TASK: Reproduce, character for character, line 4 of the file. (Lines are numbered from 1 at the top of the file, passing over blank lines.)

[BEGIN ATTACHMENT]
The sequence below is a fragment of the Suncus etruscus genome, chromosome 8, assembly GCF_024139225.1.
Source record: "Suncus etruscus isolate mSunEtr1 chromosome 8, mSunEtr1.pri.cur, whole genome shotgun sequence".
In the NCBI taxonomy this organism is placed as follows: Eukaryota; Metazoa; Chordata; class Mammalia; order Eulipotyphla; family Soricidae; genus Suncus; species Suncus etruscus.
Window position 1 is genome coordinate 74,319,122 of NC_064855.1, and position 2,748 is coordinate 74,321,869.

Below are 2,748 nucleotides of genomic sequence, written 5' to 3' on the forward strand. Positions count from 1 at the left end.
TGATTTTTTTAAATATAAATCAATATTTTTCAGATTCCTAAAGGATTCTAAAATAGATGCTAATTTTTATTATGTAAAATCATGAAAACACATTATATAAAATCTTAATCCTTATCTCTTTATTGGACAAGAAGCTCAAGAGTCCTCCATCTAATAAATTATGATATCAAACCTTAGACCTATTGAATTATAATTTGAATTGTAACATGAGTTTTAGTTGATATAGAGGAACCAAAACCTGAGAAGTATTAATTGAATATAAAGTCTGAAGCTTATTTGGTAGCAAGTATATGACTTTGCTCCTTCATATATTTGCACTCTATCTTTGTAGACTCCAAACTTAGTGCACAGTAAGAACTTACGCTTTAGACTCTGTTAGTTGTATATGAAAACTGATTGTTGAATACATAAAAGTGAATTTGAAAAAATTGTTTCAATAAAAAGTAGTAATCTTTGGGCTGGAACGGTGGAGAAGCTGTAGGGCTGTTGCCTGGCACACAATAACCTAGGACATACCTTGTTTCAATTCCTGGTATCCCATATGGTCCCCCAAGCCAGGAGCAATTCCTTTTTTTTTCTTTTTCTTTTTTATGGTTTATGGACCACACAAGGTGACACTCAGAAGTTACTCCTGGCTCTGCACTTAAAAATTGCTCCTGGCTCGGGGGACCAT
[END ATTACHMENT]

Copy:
Window position 1 is genome coordinate 74,319,122 of NC_064855.1, and position 2,748 is coordinate 74,321,869.